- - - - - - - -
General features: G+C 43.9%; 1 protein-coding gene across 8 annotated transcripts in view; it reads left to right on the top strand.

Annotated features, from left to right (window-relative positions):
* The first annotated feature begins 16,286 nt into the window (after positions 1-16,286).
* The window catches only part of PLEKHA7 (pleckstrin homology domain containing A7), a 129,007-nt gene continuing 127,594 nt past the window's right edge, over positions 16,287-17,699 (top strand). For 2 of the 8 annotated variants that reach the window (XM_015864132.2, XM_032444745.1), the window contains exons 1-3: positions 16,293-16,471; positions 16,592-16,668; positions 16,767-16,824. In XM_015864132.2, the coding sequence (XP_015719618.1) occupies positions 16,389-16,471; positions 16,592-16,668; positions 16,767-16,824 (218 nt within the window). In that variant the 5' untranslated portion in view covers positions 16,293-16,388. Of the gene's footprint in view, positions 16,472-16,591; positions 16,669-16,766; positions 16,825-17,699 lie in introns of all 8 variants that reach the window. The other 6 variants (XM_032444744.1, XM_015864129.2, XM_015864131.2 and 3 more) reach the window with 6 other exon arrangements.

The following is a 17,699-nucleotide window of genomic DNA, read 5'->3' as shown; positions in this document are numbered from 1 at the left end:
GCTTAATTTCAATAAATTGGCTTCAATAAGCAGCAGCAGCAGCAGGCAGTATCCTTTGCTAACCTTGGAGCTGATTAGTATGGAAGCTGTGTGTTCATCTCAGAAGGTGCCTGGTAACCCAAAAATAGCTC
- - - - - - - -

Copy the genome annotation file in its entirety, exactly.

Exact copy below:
General features: G+C 43.9%; 1 protein-coding gene across 8 annotated transcripts in view; it reads left to right on the top strand.

Annotated features, from left to right (window-relative positions):
* The first annotated feature begins 16,286 nt into the window (after positions 1-16,286).
* The window catches only part of PLEKHA7 (pleckstrin homology domain containing A7), a 129,007-nt gene continuing 127,594 nt past the window's right edge, over positions 16,287-17,699 (top strand). For 2 of the 8 annotated variants that reach the window (XM_015864132.2, XM_032444745.1), the window contains exons 1-3: positions 16,293-16,471; positions 16,592-16,668; positions 16,767-16,824. In XM_015864132.2, the coding sequence (XP_015719618.1) occupies positions 16,389-16,471; positions 16,592-16,668; positions 16,767-16,824 (218 nt within the window). In that variant the 5' untranslated portion in view covers positions 16,293-16,388. Of the gene's footprint in view, positions 16,472-16,591; positions 16,669-16,766; positions 16,825-17,699 lie in introns of all 8 variants that reach the window. The other 6 variants (XM_032444744.1, XM_015864129.2, XM_015864131.2 and 3 more) reach the window with 6 other exon arrangements.

The following is a 17,699-nucleotide window of genomic DNA, read 5'->3' as shown; positions in this document are numbered from 1 at the left end:
GCTTAATTTCAATAAATTGGCTTCAATAAGCAGCAGCAGCAGCAGGCAGTATCCTTTGCTAACCTTGGAGCTGATTAGTATGGAAGCTGTGTGTTCATCTCAGAAGGTGCCTGGTAACCCAAAAATAGCTC